Stating the obvious, but keep your oral health in check at all times. Practicing good oral hygiene habits and using the right products to keep your gums and teeth healthy is one of the best ways to ensure their longevity and protection. If you suspect having mineral or vitamin deficiencies, speak to your doctor about prescribing supplements or help you create a good diet plan if needed.

How is a canker sore different from a cold sore?

While both conditions are similar in certain aspects, cold sores tend to appear outside your mouth, unlike canker sores that develop inside your mouth. Cold sores are also likely to appear as blisters first, unlike canker sores that appear inflamed first. The former usually becomes sore after your blister pops.

Similar to canker sores, cold sores can also be a result of stress. However, the primary source of this condition is the herpes simplex virus that travels within your body and can result from exhaustion or sunburn.

How is it treated?

Minor canker sores don’t usually require treatment as they heal within a week or two. However, larger and more persistent ones may need some form of care; and thankfully, there are many treatment options available. Here are some, ranging from the most basic ones to those that require more professional intervention.

Rinse your mouth

For starters, your healthcare professional may prescribe something with dexamethasone, which is a steroid, to rinse your mouth. A good mouth rinse can also help you reduce inflammation and pain.

Other over-the-counter products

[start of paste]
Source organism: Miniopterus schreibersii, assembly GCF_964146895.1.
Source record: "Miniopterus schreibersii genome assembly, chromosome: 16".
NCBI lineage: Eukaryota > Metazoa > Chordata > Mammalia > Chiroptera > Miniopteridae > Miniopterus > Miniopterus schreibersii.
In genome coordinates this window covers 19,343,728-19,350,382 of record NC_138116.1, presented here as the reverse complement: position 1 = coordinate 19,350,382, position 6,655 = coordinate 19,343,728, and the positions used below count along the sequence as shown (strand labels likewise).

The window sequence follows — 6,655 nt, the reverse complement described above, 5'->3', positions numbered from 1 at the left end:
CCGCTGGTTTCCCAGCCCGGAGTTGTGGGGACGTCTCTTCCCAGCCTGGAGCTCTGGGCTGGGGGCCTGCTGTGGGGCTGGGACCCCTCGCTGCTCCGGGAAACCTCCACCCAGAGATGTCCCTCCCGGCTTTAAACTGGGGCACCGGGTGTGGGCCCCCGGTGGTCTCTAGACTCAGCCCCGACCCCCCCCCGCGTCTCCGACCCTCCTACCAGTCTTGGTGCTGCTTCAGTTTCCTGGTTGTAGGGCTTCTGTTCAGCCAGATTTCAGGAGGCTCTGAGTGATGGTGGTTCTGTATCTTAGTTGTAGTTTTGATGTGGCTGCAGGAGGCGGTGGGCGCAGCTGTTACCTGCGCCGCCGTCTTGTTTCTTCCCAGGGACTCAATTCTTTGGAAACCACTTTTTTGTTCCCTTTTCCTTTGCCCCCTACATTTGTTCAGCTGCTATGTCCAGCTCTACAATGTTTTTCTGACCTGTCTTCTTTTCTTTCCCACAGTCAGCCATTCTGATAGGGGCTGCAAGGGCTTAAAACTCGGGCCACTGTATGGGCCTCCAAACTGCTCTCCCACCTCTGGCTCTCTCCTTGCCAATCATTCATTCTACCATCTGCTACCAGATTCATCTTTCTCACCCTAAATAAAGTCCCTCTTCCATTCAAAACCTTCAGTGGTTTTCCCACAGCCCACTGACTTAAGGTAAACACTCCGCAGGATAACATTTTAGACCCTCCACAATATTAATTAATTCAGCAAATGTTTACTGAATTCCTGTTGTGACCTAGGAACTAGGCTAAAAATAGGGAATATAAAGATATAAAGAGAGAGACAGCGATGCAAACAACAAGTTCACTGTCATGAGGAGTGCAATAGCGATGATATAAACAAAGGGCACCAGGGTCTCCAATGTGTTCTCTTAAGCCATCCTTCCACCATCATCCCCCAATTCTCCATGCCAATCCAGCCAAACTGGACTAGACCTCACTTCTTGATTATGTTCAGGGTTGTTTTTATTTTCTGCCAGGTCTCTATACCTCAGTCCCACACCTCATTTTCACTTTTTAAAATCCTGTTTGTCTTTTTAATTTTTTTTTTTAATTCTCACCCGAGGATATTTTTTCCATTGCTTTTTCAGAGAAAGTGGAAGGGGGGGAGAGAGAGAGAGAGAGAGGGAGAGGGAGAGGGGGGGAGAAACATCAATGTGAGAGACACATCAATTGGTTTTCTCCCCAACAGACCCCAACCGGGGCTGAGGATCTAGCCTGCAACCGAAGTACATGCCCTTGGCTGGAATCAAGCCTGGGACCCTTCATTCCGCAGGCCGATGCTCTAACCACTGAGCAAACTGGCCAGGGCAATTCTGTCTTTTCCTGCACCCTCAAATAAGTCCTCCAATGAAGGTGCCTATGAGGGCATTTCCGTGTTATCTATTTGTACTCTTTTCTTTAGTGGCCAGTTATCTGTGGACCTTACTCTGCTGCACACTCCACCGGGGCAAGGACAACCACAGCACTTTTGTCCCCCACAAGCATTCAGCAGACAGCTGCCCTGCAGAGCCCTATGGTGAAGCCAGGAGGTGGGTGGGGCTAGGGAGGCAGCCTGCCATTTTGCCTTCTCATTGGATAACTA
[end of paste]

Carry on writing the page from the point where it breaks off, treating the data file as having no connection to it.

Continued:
There are certain products that may speed the healing process and relieve your pain, such as those containing hydrogen peroxide, fluocinonide, and benzocaine. However, even the ones without any active ingredients can help, based on your professional’s recommendation.

Medications

Some professionals may recommend oral medications in case your sores aren’t getting better with any other intervention. Some of the medications include those used to treat intestinal ulcers. On the other hand, some medications, such as oral steroids, are only used as a last resort when no other treatment has been successful in healing severe canker sores.

When should you see a doctor?

While minor sores are nothing to worry about and often vanish on their own, some cases may require you to consult a professional. If you think your sores have outstayed their welcome and are unusually large, don’t delay seeking medical advice. Sometimes they start out slow and spread to the entire mouth, causing immense discomfort while performing any oral functions.

On the other hand, if your sores have lasted for more than three weeks, it may be a cause of concern because they can cause a lot of pain despite your attempts to avoid any triggers. If you think home remedies and over-the-counter medicines aren’t working effectively anymore, it may be time to see a doctor and get to the core of the problem.

In the end, canker sores are not a serious condition, but they can cause immense pain and disrupt your ability to perform daily tasks. Therefore, the best way to prevent their onset is to avoid certain foods and keep your stress levels healthy.